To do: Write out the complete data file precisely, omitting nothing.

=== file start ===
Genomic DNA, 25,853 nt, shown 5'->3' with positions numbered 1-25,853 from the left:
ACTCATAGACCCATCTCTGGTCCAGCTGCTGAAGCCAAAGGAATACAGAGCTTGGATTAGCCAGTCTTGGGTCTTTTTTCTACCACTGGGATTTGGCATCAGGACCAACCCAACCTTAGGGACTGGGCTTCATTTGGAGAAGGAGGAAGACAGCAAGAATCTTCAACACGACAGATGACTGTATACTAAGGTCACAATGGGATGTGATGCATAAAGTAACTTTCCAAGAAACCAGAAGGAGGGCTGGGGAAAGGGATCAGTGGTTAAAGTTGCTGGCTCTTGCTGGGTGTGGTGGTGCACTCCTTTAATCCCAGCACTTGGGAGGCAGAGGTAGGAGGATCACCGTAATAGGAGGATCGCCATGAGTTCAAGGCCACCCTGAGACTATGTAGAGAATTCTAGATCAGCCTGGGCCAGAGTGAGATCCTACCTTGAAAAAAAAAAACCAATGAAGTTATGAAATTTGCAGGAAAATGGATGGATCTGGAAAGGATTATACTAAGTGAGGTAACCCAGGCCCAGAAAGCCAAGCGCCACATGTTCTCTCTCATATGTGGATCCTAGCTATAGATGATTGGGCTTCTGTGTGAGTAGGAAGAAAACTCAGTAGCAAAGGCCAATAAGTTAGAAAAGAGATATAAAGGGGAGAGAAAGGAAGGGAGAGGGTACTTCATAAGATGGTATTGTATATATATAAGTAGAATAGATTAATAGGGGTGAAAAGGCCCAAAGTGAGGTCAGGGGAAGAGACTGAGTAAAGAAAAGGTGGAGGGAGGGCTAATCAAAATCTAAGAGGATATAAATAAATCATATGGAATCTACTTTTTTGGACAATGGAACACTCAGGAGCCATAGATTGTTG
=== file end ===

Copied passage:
Genomic DNA, 25,853 nt, shown 5'->3' with positions numbered 1-25,853 from the left:
ACTCATAGACCCATCTCTGGTCCAGCTGCTGAAGCCAAAGGAATACAGAGCTTGGATTAGCCAGTCTTGGGTCTTTTTTCTACCACTGGGATTTGGCATCAGGACCAACCCAACCTTAGGGACTGGGCTTCATTTGGAGAAGGAGGAAGACAGCAAGAATCTTCAACACGACAGATGACTGTATACTAAGGTCACAATGGGATGTGATGCATAAAGTAACTTTCCAAGAAACCAGAAGGAGGGCTGGGGAAAGGGATCAGTGGTTAAAGTTGCTGGCTCTTGCTGGGTGTGGTGGTGCACTCCTTTAATCCCAGCACTTGGGAGGCAGAGGTAGGAGGATCACCGTAATAGGAGGATCGCCATGAGTTCAAGGCCACCCTGAGACTATGTAGAGAATTCTAGATCAGCCTGGGCCAGAGTGAGATCCTACCTTGAAAAAAAAAAACCAATGAAGTTATGAAATTTGCAGGAAAATGGATGGATCTGGAAAGGATTATACTAAGTGAGGTAACCCAGGCCCAGAAAGCCAAGCGCCACATGTTCTCTCTCATATGTGGATCCTAGCTATAGATGATTGGGCTTCTGTGTGAGTAGGAAGAAAACTCAGTAGCAAAGGCCAATAAGTTAGAAAAGAGATATAAAGGGGAGAGAAAGGAAGGGAGAGGGTACTTCATAAGATGGTATTGTATATATATAAGTAGAATAGATTAATAGGGGTGAAAAGGCCCAAAGTGAGGTCAGGGGAAGAGACTGAGTAAAGAAAAGGTGGAGGGAGGGCTAATCAAAATCTAAGAGGATATAAATAAATCATATGGAATCTACTTTTTTGGACAATGGAACACTCAGGAGCCATAGATTGTTG